Dealing With a Bad 401(k)

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What should you do if your company’s 401(k) plan is no good?

Well, let’s back up. How do you know whether it’s good or bad? Generally, a good plan offers a wide variety of investments with low fees and a healthy company match. Let’s take them one by one.

Investments

There should be a variety of mutual funds focusing on stocks of big, small and foreign companies. There ought to be a good long-term bond fund, as well as a money-market fund for parking cash. Participants are probably best served by index-style funds rather than actively managed funds with higher fees.

These days, a good plan also has target-date or life-cycle funds that automatically move money from stocks to bonds as the investor gets older. These funds also have an often overlooked side benefit: They automatically adjust their holdings every year to keep the asset allocation on track, a chore many investors neglect or don’t know how to do.

A good plan does not put too much emphasis on the employer’s stock, which is often used for the company’s matching contributions. Although participants have the right to get out of employer stock, the fact that the company is using it indicates it is putting its own interests ahead of the employees’. Concentrating a lot of money in one stock is just too risky.

With a little sleuthing, you can find out how your plans funds do against the competition. Find your funds’ ticker symbols and look them up at Morningstar.com.

Match

In a good plan, the employer matches a healthy portion of the employee’s contributions. Some companies make a dollar-for-dollar match up to a maximum, but a 50-cent match for every dollar the employee contributes is common as well. The higher the maximum, the better. A limit of 3% of the employee’s income is common, but some companies go to 5% or 6%. A match in the form of employer stock is less desirable than one allowing the employee to choose the investment.

Fees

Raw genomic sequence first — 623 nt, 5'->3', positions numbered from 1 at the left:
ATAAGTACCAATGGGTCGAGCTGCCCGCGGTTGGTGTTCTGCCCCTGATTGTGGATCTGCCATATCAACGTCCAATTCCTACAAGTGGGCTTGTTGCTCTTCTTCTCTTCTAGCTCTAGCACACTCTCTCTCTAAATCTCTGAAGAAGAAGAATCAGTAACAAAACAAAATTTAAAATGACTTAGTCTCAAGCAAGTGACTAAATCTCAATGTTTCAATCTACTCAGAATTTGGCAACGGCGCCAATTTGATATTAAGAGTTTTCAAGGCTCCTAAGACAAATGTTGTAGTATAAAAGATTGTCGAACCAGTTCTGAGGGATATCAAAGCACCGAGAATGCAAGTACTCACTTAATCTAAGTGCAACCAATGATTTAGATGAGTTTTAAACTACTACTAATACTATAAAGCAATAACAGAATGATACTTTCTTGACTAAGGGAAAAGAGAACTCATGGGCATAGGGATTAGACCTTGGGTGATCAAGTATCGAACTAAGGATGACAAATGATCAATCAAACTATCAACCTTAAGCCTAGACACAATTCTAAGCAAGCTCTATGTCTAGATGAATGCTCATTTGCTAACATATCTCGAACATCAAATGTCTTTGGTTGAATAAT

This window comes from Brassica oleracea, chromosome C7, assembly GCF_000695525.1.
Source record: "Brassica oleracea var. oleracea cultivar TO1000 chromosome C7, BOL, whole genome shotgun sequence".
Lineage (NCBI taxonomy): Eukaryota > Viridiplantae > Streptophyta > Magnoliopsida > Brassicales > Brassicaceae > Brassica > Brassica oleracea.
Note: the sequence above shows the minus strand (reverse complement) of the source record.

Fees on mutual funds in the plan should be as low as possible, which is why it’s important to have index funds. Many of those charge less than 0.2%, while many actively managed funds charge more than five times as much.

Participants should also beware of administrative fees charged on top of fund fees. These are described in the plan’s annual report, or Form 5500, according to Morningstar's Christine Benz. She writes that it’s a red flag if administrative costs exceed 0.5% a year. Administrative fees are more common at smaller companies.

Benz says young workers can benefit from the option to make Roth 401(k) investments. A Roth feature does not provide an upfront tax deduction on contributions, but withdrawals in retirement are tax free. This is a good option for people who are in low tax brackets when they contribute but are likely to be in high brackets when they withdraw.

Now, what if your plan isn’t very good? Despite that, it almost certainly makes sense to invest at least enough to get the firm’s maximum match. Otherwise, it’s like turning down a raise.

Because of the tax deduction on contributions, it will probably make sense to contribute as much as you can afford to even if fees are on the high side. Of course, if you really think the funds would do poorly relative to competitors, it could make sense to invest in an ordinary taxable fund instead of the 401(k).

In the taxable fund, you won’t get a deduction on contributions, but you can avoid heavy annual taxes if you buy and hold funds that get most of their returns through long-term capital gains. Also, under current rules, long-term gains are taxed at a maximum of 15%, while withdrawals from 401(k)s (except for Roths) are taxed as income, at rates as high as 35%.

That may be enough to tip the balance in favor of a taxable investment if the 401(k) is really sub-par, especially if you are in a low tax bracket, which makes the 401(k) deduction less valuable.

Keep in mind, though, that when you leave the company you’ll have the right to roll your 401(k) into an IRA, which would give you unlimited investment options. So, if you don’t expect to stay with the firm very long, you could put money into its lousy 401(k), get the tax deduction, then switch to better investments after you leave.

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